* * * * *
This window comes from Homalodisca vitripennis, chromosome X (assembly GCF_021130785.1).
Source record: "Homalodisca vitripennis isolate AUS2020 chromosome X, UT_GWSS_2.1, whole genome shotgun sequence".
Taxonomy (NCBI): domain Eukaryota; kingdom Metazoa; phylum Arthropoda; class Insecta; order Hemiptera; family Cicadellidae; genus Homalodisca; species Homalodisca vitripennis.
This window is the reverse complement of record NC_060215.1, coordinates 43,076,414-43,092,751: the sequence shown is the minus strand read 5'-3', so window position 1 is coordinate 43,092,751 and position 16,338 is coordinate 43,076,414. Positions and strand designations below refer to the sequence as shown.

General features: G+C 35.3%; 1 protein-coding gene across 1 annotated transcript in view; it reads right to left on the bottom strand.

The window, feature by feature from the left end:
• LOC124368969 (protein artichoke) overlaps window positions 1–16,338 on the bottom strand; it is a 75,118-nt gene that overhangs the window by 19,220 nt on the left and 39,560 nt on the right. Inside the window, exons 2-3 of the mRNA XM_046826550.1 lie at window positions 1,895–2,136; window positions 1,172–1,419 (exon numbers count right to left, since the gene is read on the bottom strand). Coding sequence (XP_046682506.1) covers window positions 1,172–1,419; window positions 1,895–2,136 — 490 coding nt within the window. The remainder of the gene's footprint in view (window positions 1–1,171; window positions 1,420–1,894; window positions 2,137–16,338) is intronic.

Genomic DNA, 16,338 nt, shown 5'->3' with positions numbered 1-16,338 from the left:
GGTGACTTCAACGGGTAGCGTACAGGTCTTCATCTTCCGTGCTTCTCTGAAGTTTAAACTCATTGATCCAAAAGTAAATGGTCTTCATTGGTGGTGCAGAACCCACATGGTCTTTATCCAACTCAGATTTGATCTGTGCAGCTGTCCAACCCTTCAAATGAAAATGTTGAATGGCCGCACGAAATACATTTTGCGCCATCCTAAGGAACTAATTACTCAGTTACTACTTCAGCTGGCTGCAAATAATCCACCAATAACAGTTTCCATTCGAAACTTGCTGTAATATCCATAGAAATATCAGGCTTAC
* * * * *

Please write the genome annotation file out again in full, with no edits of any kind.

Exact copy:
This window comes from Homalodisca vitripennis, chromosome X (assembly GCF_021130785.1).
Source record: "Homalodisca vitripennis isolate AUS2020 chromosome X, UT_GWSS_2.1, whole genome shotgun sequence".
Taxonomy (NCBI): domain Eukaryota; kingdom Metazoa; phylum Arthropoda; class Insecta; order Hemiptera; family Cicadellidae; genus Homalodisca; species Homalodisca vitripennis.
This window is the reverse complement of record NC_060215.1, coordinates 43,076,414-43,092,751: the sequence shown is the minus strand read 5'-3', so window position 1 is coordinate 43,092,751 and position 16,338 is coordinate 43,076,414. Positions and strand designations below refer to the sequence as shown.

General features: G+C 35.3%; 1 protein-coding gene across 1 annotated transcript in view; it reads right to left on the bottom strand.

The window, feature by feature from the left end:
• LOC124368969 (protein artichoke) overlaps window positions 1–16,338 on the bottom strand; it is a 75,118-nt gene that overhangs the window by 19,220 nt on the left and 39,560 nt on the right. Inside the window, exons 2-3 of the mRNA XM_046826550.1 lie at window positions 1,895–2,136; window positions 1,172–1,419 (exon numbers count right to left, since the gene is read on the bottom strand). Coding sequence (XP_046682506.1) covers window positions 1,172–1,419; window positions 1,895–2,136 — 490 coding nt within the window. The remainder of the gene's footprint in view (window positions 1–1,171; window positions 1,420–1,894; window positions 2,137–16,338) is intronic.

Genomic DNA, 16,338 nt, shown 5'->3' with positions numbered 1-16,338 from the left:
GGTGACTTCAACGGGTAGCGTACAGGTCTTCATCTTCCGTGCTTCTCTGAAGTTTAAACTCATTGATCCAAAAGTAAATGGTCTTCATTGGTGGTGCAGAACCCACATGGTCTTTATCCAACTCAGATTTGATCTGTGCAGCTGTCCAACCCTTCAAATGAAAATGTTGAATGGCCGCACGAAATACATTTTGCGCCATCCTAAGGAACTAATTACTCAGTTACTACTTCAGCTGGCTGCAAATAATCCACCAATAACAGTTTCCATTCGAAACTTGCTGTAATATCCATAGAAATATCAGGCTTAC